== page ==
Greeley to further invest in and improve downtown district to attract residents and visitors

The city of Greeley plans to further expand its downtown district in the coming years as northern Colorado continues to experience a population boom.

Northern Colorado is expected to be one of the fastest-growing regions in Colorado in the next decade and planners with Greeley hope to make it a destination for both recreation and residency.

“Downtown is going through a renaissance,” said Becky Safarik, interim community development director for the city. “We think Greeley’s growth is going to be notable in the coming years.” 

Recently the city adopted and unveiled a 10-year plan that looks to further develop the downtown are of Greeley, especially as the city continues to evolve from it’s original roots of being a predominantly agricultural town.  

“For a long time people would think of Greeley as a small agricultural town and its smell, but it has been fun to see that perception change over time,” said Bianca Fisher, executive director of the Downtown Development Authority. “That stigma started to shift and people started to realize we have so many fantastic things.” 

Fisher said the downtown area has received more than $250 million in investments from many organizations and people in recent years. And, now she is looking forward to seeing how the city will commit future funds and efforts to continue to attract new residents, businesses and activities.  

“[Greeley expects] new apartments, new streetscapes, new hotels and conference centers. Thinking about the next ten years, it is really exciting building on the momentum of the last ten years,” Fisher said.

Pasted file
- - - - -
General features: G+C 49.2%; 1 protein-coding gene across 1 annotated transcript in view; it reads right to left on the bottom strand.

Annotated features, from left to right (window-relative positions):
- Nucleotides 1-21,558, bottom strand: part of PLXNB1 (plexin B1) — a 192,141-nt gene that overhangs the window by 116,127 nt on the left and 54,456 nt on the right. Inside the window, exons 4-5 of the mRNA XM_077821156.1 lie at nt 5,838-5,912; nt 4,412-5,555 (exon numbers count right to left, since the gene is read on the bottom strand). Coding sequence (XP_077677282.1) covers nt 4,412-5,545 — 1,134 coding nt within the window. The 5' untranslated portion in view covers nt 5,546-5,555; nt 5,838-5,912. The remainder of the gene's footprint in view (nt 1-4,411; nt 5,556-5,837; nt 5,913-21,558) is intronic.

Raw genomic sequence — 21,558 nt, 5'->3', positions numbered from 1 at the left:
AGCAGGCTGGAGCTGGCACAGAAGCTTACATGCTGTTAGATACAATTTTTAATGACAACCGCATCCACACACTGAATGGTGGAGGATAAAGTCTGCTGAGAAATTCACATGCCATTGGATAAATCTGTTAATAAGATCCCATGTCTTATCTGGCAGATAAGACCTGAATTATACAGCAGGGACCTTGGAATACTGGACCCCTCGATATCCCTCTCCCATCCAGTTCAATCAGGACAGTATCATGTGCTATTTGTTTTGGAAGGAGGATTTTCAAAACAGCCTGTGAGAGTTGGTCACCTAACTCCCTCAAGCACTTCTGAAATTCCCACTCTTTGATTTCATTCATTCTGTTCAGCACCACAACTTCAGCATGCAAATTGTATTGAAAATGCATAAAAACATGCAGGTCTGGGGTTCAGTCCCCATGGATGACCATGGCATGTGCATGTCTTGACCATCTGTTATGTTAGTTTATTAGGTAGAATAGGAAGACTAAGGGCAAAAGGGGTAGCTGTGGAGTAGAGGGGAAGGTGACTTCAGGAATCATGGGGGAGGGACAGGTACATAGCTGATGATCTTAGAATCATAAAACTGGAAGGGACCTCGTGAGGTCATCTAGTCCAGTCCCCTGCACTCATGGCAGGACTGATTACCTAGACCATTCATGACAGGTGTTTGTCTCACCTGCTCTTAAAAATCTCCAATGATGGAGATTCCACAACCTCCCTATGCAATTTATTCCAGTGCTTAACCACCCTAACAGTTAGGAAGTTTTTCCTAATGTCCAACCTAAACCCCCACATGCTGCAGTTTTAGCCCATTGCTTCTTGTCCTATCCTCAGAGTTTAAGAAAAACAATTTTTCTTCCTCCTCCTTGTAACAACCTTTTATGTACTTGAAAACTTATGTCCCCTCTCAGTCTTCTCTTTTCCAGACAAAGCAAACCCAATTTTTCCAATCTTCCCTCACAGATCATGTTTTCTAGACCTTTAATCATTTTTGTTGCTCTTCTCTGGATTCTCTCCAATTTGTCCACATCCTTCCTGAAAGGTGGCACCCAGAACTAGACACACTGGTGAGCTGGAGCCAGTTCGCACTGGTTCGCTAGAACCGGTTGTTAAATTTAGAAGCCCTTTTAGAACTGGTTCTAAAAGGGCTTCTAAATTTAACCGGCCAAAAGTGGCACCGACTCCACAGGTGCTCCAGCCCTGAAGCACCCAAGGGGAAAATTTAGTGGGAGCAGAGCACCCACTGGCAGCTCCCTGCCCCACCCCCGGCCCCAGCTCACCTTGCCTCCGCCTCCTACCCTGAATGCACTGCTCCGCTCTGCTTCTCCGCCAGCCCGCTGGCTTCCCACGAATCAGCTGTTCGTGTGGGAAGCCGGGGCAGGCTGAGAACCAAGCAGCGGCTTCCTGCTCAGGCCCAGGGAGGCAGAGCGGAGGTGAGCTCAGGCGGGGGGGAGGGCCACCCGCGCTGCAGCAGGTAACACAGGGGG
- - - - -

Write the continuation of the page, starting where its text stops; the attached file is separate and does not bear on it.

Safarik said the city will look to capitalize on its abundance of undeveloped properties around the downtown area in the coming decade. Residents and visitors should expect to see vacant lots replaced with apartment complexes, affordable housing, new businesses and more.  

“I absolutely would consider Greeley a hidden gem,” Safarik said.  

The city also plans to invest further in improving sidewalks, parks and more in the area.  

Fisher said longtime businesses have benefited from the recent increase in new restaurants and companies moving to the region, and she looks forward to seeing how the downtown area will continue to evolve and thrive with more investment and additional housing.  

“Before, there wasn’t a lot to do in downtown Greeley outside of events. But now you can go throw axes, play pinball or go see a show at the Moxie,” Fisher said.  

As Greeley wraps up its previous 10-year plan, Fisher and Safarik said the next 10-year plan should catapult Greeley into a new era while still preserving the charm of the community.  

“Greeley is unexpected, it is a surprise in some ways for a lot of folks who don’t realize until they get up here how rich, diverse and interesting this community is,” Fisher said.  

“There is tremendous opportunity,” Safarik said.